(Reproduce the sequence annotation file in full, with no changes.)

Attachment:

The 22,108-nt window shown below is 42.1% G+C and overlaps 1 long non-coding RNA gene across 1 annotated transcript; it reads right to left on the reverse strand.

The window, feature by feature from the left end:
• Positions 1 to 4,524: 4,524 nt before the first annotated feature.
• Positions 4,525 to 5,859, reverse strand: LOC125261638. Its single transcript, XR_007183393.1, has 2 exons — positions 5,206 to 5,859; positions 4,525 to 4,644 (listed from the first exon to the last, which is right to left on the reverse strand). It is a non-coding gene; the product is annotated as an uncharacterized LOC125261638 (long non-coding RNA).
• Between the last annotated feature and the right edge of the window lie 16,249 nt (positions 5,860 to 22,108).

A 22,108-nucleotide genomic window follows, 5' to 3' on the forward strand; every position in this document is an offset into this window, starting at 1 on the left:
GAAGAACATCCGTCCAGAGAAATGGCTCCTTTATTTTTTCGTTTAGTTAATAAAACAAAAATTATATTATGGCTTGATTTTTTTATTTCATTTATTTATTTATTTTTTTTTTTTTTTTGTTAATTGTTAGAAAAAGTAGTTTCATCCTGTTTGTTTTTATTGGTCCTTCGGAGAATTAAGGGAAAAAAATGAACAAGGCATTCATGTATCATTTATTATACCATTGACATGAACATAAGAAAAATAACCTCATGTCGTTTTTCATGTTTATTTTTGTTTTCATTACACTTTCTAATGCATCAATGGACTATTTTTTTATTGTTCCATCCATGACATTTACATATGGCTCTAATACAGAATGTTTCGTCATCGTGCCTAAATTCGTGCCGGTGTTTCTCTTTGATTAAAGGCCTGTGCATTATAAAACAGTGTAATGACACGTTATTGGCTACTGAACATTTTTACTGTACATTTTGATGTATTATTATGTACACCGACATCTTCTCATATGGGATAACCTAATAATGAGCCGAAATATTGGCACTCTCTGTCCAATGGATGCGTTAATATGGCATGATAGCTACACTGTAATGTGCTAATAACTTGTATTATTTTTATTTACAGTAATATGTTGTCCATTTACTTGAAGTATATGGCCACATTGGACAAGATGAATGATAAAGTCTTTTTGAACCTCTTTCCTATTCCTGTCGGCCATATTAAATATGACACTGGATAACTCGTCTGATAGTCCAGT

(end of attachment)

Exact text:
The 22,108-nt window shown below is 42.1% G+C and overlaps 1 long non-coding RNA gene across 1 annotated transcript; it reads right to left on the reverse strand.

The window, feature by feature from the left end:
• Positions 1 to 4,524: 4,524 nt before the first annotated feature.
• Positions 4,525 to 5,859, reverse strand: LOC125261638. Its single transcript, XR_007183393.1, has 2 exons — positions 5,206 to 5,859; positions 4,525 to 4,644 (listed from the first exon to the last, which is right to left on the reverse strand). It is a non-coding gene; the product is annotated as an uncharacterized LOC125261638 (long non-coding RNA).
• Between the last annotated feature and the right edge of the window lie 16,249 nt (positions 5,860 to 22,108).

A 22,108-nucleotide genomic window follows, 5' to 3' on the forward strand; every position in this document is an offset into this window, starting at 1 on the left:
GAAGAACATCCGTCCAGAGAAATGGCTCCTTTATTTTTTCGTTTAGTTAATAAAACAAAAATTATATTATGGCTTGATTTTTTTATTTCATTTATTTATTTATTTTTTTTTTTTTTTTGTTAATTGTTAGAAAAAGTAGTTTCATCCTGTTTGTTTTTATTGGTCCTTCGGAGAATTAAGGGAAAAAAATGAACAAGGCATTCATGTATCATTTATTATACCATTGACATGAACATAAGAAAAATAACCTCATGTCGTTTTTCATGTTTATTTTTGTTTTCATTACACTTTCTAATGCATCAATGGACTATTTTTTTATTGTTCCATCCATGACATTTACATATGGCTCTAATACAGAATGTTTCGTCATCGTGCCTAAATTCGTGCCGGTGTTTCTCTTTGATTAAAGGCCTGTGCATTATAAAACAGTGTAATGACACGTTATTGGCTACTGAACATTTTTACTGTACATTTTGATGTATTATTATGTACACCGACATCTTCTCATATGGGATAACCTAATAATGAGCCGAAATATTGGCACTCTCTGTCCAATGGATGCGTTAATATGGCATGATAGCTACACTGTAATGTGCTAATAACTTGTATTATTTTTATTTACAGTAATATGTTGTCCATTTACTTGAAGTATATGGCCACATTGGACAAGATGAATGATAAAGTCTTTTTGAACCTCTTTCCTATTCCTGTCGGCCATATTAAATATGACACTGGATAACTCGTCTGATAGTCCAGT